A month ago, Alanna at A Veggie Venture announced a great event. She decided to make February the month of Soup, Glorious Soup! I thought it was a great idea and made a mental note to cook up a recipe for this event. But one thing led to another, and I dilly dallied and spent far too much time pondering soup recipes. Finally, I looked at the calendar and saw that February is almost over!
The weather here has been cold, wet, and windy and I wanted a hearty, filling soup. A nice chowder seemed perfect for the job, and I imagined something thick and creamy-- a potato-cheese or corn chowder. Then I remembered a recipe in Jasper White's cookbook, 50 Chowders for a Pheasant and Cabbage Chowder. It reminded me of a soup my mom made when I was a kid, full of cabbage, caraway seeds, and thyme. She used beef rather than pheasant, and it was called Hunter's Soup, as I recall. Remembering how good the caraway seeds and cabbage were in the rich broth of my mom's soup, I decided to give Jasper's recipe a try, but I substituted chicken thighs for the pheasant. And I wound up with a delicious soup that was perfect for this dreary, wet weather. It's humble looking, but wonderfully rich and satisfying. If you eat it, you will gain strength to shovel snow from your driveway or sandbag your house from flood waters. Or...vacuum the house.
Chicken And Cabbage Chowder
(Jasper White, 50 Chowders)
3 pound chicken thighs
About 4 quarts water
4 sprigs of thyme
2 large onions, 1 unpeeled and coarsely chopped and the other peeled and
chopped into 3/4 inch pieces
2 carrots (about 3 ounces each, use additional carrots if yours are small). 1 coarsely chopped and the other peeled and sliced into 1/3 inch thick rounds. (Split the thick end pieces in half and cut into half moons.)
1 large stalk celery, coarsely chopped
1 clove garlic, crushed
2 dried bay leaves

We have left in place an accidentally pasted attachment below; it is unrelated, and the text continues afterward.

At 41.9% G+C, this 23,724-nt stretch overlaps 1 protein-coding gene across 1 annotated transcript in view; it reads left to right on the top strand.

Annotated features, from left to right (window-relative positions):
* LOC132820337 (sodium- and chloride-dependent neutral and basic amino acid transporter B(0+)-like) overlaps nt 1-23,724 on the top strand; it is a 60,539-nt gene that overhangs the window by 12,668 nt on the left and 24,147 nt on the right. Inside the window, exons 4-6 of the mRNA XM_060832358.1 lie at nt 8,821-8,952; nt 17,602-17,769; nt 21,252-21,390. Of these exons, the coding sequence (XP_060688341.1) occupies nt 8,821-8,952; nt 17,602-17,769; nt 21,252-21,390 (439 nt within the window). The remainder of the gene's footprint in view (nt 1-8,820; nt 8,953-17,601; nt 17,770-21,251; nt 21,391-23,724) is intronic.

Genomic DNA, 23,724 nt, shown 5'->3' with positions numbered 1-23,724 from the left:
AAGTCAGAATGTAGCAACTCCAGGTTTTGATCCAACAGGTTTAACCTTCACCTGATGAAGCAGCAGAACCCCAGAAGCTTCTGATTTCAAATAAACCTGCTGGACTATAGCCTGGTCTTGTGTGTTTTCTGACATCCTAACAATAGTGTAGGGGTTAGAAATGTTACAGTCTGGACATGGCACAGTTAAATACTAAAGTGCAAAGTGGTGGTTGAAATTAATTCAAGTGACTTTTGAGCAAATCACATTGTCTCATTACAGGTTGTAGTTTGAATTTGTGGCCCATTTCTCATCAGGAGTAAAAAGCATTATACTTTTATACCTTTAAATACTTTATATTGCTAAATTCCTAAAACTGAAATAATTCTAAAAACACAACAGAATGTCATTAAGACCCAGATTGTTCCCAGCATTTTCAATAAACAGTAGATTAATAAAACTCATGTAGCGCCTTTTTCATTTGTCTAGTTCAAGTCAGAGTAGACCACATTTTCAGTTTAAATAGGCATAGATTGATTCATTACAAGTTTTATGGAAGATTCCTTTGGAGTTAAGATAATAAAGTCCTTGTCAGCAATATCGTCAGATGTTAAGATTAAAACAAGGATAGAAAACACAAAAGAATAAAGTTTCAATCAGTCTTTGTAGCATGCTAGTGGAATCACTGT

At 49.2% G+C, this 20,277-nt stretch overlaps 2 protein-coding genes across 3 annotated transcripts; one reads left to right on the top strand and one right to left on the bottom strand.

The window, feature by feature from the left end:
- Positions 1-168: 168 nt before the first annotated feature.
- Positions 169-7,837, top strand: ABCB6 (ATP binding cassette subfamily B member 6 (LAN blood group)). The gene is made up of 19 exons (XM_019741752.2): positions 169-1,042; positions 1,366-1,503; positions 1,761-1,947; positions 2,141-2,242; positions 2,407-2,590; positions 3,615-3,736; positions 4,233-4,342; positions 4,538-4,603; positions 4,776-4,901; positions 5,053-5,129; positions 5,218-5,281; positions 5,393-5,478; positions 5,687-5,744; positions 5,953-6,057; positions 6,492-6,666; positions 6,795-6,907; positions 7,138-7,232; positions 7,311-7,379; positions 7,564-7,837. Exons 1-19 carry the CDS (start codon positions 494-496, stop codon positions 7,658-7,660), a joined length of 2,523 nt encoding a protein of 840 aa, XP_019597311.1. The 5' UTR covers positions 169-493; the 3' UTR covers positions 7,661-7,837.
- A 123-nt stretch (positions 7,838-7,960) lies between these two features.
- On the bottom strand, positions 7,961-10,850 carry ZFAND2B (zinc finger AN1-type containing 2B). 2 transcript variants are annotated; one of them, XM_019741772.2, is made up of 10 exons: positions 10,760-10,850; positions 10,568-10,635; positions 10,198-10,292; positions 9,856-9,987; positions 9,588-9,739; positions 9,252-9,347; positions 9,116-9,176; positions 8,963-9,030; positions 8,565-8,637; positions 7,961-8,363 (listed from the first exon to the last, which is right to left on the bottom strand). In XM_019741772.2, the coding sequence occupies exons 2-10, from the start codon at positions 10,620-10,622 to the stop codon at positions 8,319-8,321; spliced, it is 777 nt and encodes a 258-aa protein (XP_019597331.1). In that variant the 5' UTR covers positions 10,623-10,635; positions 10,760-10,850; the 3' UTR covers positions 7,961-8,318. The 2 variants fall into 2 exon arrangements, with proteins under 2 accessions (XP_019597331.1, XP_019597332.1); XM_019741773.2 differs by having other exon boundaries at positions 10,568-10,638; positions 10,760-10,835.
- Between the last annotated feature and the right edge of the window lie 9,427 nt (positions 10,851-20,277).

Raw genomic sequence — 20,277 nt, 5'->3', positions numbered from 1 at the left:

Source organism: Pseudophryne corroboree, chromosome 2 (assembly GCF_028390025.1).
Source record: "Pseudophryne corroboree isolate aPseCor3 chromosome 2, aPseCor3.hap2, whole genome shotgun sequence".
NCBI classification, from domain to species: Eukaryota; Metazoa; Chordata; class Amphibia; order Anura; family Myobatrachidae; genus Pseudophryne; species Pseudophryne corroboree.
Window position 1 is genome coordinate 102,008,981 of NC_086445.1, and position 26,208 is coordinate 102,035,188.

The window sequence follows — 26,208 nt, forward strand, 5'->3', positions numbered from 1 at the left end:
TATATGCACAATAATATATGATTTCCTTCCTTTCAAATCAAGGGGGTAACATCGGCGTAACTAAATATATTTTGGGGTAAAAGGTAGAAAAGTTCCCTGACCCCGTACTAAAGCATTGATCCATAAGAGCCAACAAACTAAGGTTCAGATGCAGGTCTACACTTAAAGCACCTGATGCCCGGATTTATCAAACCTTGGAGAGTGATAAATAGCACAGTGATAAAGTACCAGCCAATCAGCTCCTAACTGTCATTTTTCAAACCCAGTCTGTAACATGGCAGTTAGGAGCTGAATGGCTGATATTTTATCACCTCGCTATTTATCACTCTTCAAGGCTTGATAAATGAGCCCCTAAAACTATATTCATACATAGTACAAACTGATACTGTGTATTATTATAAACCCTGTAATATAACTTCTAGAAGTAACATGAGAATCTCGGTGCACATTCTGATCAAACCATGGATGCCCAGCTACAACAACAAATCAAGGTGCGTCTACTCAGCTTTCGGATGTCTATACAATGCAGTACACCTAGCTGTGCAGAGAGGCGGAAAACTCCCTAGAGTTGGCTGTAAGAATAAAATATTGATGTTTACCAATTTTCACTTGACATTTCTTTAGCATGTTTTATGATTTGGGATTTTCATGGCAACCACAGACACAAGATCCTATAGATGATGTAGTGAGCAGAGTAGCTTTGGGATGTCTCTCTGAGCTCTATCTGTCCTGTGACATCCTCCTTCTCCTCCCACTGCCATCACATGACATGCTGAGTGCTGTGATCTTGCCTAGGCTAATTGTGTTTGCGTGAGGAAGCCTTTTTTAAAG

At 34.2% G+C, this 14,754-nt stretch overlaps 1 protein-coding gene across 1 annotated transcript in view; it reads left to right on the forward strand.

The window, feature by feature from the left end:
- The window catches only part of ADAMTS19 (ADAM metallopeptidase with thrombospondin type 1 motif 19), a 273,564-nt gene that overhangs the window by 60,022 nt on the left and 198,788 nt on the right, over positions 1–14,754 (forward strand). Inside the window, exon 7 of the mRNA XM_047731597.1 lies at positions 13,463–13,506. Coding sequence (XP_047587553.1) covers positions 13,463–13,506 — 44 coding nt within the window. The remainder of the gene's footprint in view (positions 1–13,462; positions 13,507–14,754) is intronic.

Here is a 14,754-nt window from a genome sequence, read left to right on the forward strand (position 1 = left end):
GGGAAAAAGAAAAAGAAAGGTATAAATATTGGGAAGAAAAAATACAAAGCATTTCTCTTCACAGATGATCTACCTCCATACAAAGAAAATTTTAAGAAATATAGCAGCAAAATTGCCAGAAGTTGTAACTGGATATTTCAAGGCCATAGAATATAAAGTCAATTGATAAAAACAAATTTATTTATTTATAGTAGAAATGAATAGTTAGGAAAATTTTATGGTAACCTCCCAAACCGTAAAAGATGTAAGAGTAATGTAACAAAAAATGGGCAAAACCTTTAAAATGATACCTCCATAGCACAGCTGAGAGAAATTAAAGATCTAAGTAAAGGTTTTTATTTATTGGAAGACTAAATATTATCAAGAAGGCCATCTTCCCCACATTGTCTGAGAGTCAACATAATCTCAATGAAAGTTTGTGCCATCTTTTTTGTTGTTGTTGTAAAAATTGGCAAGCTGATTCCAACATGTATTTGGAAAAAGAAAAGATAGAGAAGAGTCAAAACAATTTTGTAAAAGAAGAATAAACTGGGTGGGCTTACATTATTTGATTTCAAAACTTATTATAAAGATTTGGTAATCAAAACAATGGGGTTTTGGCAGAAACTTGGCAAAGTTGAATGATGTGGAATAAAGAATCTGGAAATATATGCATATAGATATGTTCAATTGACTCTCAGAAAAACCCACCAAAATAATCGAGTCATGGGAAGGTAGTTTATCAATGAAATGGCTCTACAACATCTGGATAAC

1 heaping teaspoon black peppercorns
2 whole cloves
4 ounces bacon, chopped into 3/4 inch slices
2 Tablespoons butter
1/2 teaspoon caraway seeds, roughly chopped
1 pound yukon gold potatoes, peeled, halved and cut into 3/4 inch pieces
About 8 ounces of savoy or regular cabbage (about 1/2 of a small head of cabbage), cut into 3/4 inch pieces
Garnish of chopped Italian parsley
1. Place the chicken in a large pot and cover with the water. Bring to a boil and skim any foam floating on top. Set heat for a slow simmer.
2. Remove the leaves from 3 of the sprigs of thyme (should be about a teaspoon), set aside. Add the thyme sprigs and the 4th sprig to the broth, along with the bay leaves, cloves, coarsely chopped onion and carrot, celery, garlic clove, and peppercorns. Cover partially and simmer slowly for about 45 minutes or until the the chicken thighs are cooked and the meat comes from the bone easily.
3. Remove broth from heat and pull the thighs out of the broth and set them aside to cool enough to handle, then pull the meat from the bones, and tear it into bite sized pieces or cut into strips. Strain the broth through a fine mesh strainer. You should have about 8 cups. If you don't have enough, add some stock. You can do the broth in advance and store it in the fridge.
4. Heat a 4-6 quart heavy pot over low heat and add the bacon. Once it has rendered it's fat, increase the heat to medium and cook until it's crispy. Pour off all the fat except about 1 Tablespoon, leaving the bacon in the pan.
5. Add the butter and melt it and add the onions, carrots, thyme leaves, and caraway seeds. Cook, stirring occasionally until the onions have wilted.
6. Add the potatoes and the reserved broth, then simmer for 8 minutes. Add the cabbages and cook for an additional 5 minutes more. The cabbage will begin to soften, and will continue to cook even after the heat has been turned off.
7. Remove the soup from the heat and add the chicken meat and season to taste with salt and pepper. Th soup will taste better if you let it set at room temperature for about an hour, to meld the flavors. Or you can refrigerate it until you're ready to serve it.
8, When ready to serve, reheat over low heat--do not boil. Serve garnished with the parsley.